Writing Mini-Lessons: Cut to the Bone

 

“Poetry is especially an art of compression.”
~ Robert Wallace

“I know a poem is finished when I can’t find another word to cut.”
~ Bobbi Katz

“Poetry is elegant shorthand.”
~ William Coles

The verb compress means to force something into less space. Some of a poem’s power comes from the poet’s ability to say or suggest a lot in a short space. To do this, a poet must make sure that every word is loaded with meaning and is necessary to the poem. Often, when a poet writes a first draft, it will say more than it needs to because the poet’s priority in the first draft is to focus on recording the pertinent feelings and sensory details of the experience. A first draft often includes anything that might be essential. Once the first draft is completed, it is time to start to tighten the piece, eliminating obvious redundancies and portions not relevant to the poem’s central message or feeling tone. Through multiple revisions, you, the poet, will make additions and substitutions, as well as continuing to delete. Finally, when you are certain the poem is finished, revise one more time, being sure to cut to the bone.

When the poet can’t find another word to cut, a poem is done. Weigh every line and every word: Does it do anything for your poem? Does a smart reader need it? And, is this poem elegant shorthand yet?

Below are samples of student writing, both before and after being cut to the bone.

A Little Friendship (Uncut)

Of all the places,
we met on a transcontinental airplane,
a 747 at that.
She was from Germany
and was going to visit
her American grandmother in the States.
I had just finished my vacation
in Germany and was going back home
to Maine with my parents.

We both spoke English and German
and we couldn’t decide which of the two to speak.
At first we just visited each other.
We would listen to music
and would watch Bugs Bunny on the television.
Then we would crawl under the seats,
poking other people’s feet
and then scurrying away,
trying to suppress our giggling.

Near the back of the airplane, two brothers
were playing with their Batman toys.
The two of us absolutely despised Batman,
and we would chant an anti-Batman song
to the tune of “Jingle Bells.”

Toward the end of the flight
we wrote down our addresses
on little slips of paper,
and we exchanged them.
We said our good-byes as we collected our luggage.
But we never saw each other again.

I lost my little slip of paper,
and I think she lost hers too.
We never wrote to each other.
So I would consider her a brief friend,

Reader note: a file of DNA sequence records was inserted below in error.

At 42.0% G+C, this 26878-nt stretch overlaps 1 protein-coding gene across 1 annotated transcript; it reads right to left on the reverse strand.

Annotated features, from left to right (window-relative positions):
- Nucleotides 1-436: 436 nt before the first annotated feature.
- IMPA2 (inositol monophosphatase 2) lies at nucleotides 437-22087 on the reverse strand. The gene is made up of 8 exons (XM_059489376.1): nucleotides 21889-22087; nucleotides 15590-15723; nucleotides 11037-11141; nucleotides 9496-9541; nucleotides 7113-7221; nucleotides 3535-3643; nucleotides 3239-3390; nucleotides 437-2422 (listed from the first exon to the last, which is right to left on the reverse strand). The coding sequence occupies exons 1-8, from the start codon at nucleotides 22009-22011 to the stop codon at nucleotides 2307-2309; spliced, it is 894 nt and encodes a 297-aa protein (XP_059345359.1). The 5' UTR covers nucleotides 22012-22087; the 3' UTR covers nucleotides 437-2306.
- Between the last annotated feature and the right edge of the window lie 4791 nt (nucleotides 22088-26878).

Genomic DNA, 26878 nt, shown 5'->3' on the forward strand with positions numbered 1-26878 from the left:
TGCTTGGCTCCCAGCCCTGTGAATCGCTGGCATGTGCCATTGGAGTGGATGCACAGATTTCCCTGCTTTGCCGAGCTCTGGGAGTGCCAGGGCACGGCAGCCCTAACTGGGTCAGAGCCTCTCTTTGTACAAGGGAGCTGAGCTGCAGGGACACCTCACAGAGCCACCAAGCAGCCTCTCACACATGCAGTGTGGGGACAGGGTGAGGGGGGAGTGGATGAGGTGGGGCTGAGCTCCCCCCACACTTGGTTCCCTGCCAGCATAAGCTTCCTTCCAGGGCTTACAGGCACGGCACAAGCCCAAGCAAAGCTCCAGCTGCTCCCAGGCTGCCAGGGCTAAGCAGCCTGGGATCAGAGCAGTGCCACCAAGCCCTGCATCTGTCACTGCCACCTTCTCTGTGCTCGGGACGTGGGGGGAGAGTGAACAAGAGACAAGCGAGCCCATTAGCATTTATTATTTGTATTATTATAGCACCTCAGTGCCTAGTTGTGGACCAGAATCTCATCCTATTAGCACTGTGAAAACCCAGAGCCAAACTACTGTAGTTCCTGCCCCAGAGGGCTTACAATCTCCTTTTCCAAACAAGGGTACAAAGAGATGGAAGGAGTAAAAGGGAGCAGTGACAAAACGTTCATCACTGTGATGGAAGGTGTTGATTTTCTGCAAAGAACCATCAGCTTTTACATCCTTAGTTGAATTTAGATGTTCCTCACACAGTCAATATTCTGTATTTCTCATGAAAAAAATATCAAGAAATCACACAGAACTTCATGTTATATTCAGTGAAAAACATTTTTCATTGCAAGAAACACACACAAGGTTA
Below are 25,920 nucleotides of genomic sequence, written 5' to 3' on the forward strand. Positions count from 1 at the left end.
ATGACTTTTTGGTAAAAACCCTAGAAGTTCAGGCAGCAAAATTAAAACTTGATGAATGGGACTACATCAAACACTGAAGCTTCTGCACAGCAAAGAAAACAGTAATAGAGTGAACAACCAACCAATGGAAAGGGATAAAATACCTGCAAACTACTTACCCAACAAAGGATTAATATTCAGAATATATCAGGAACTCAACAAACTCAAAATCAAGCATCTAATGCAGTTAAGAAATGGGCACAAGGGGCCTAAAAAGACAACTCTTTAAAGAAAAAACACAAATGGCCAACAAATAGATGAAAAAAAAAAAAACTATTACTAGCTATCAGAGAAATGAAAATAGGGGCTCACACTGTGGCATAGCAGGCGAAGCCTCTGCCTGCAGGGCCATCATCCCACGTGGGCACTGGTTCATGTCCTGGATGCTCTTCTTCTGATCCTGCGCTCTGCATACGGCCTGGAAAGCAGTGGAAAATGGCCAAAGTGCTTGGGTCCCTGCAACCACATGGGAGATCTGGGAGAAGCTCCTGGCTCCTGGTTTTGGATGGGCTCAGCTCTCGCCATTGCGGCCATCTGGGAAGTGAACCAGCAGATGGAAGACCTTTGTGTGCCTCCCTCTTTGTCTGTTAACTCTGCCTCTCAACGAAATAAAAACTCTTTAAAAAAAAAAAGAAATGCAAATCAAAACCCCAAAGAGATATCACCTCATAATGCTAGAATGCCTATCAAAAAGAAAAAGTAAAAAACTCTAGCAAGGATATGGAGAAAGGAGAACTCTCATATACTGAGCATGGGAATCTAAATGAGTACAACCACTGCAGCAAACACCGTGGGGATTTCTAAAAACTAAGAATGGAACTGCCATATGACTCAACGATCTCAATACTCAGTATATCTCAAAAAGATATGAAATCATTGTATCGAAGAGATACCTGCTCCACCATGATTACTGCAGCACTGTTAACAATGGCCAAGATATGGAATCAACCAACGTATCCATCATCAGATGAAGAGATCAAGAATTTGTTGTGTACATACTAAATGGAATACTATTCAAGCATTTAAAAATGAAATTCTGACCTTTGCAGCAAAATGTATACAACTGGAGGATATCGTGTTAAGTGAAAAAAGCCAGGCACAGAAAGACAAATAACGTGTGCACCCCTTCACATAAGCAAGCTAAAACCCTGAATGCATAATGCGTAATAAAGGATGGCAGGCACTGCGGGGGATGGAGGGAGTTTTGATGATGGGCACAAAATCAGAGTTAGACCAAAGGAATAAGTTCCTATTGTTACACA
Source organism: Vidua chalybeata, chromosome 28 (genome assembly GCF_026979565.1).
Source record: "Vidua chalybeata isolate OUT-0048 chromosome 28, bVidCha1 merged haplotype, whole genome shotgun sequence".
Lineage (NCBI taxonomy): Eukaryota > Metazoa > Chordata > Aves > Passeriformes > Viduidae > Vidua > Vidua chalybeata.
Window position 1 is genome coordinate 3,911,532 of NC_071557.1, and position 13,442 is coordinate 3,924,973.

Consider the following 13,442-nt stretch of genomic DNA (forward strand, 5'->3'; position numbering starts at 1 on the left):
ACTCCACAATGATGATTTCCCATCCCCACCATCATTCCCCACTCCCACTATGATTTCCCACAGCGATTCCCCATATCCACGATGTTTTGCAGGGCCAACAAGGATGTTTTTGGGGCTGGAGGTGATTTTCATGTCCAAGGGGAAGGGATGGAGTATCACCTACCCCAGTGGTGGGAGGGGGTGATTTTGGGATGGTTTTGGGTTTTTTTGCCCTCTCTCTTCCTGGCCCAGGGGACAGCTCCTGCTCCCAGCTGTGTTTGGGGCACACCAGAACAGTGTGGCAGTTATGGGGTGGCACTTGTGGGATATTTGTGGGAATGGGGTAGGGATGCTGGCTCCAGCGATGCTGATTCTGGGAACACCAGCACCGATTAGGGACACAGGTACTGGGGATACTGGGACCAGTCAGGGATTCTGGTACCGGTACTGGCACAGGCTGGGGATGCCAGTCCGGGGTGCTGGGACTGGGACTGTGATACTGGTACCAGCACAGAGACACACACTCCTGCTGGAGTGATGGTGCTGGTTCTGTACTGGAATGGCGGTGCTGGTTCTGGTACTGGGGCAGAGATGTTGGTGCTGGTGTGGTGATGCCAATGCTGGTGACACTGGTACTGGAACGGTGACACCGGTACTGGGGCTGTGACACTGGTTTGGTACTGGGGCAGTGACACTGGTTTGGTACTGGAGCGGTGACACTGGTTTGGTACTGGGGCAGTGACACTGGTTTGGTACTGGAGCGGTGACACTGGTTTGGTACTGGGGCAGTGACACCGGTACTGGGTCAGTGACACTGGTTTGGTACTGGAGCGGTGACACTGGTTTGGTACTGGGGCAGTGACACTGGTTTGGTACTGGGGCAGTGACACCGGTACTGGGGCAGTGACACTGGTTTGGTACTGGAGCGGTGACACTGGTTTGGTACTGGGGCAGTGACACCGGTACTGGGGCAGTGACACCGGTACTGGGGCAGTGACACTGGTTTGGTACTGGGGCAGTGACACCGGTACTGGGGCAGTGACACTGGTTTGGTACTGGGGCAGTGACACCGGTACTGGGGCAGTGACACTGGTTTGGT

one who helped pass the time
on a long, six-hour flight
and helped me to make a memory.

A Little Friendship (Cut)

We met on an airplane.
She was from Germany,
on her way to visit
her grandmother in the States.
We had finished our vacation
in Germany and were headed home to Maine.

First we exchanged visits in our airplane neighborhoods.
We listened to music
and watched Bugs Bunny videos.
Then we crawled under seats,
poked people’s feet,
and scurried away,
trying to suppress our giggles.

Near the back of the plane, two brothers
played with Batman toys.
We despised Batman
and chanted an anti-Batman song
to the tune of “Jingle Bells.”

We wrote our addresses
on slips of paper
and exchanged them.
We said good-bye as we collected our baggage.
But I never saw her again.

I lost my slip of paper.
I think she lost hers too.
We never wrote to each other.
So I consider her a brief friend,
one who helped pass the time on a six-hour flight
and made a memory

~ Lucas Mayer

Music (Uncut)

Music—it has the power
against myself to control my emotions
and that creates a need
for me to own it
and control myself.
Each new genre of music
releases an explosion inside myself
of adrenaline which I am eager
to run off and use.
Every music store is
an Amazon of new bands
fighting to release their
own personal effect on everybody.
But I am also fighting
to try the new bands first
and accept and enjoy the effect
that music throws at me.

Musical Emotions (Cut)

Music: the only power
I have over myself
to change my emotions
whenever and however I please:
from frustrating anger
to soothing calm
to enthusiastic happiness—
each new genre of music
added to my collection
equals another emotion
for me to explore.

~ Jacob Miller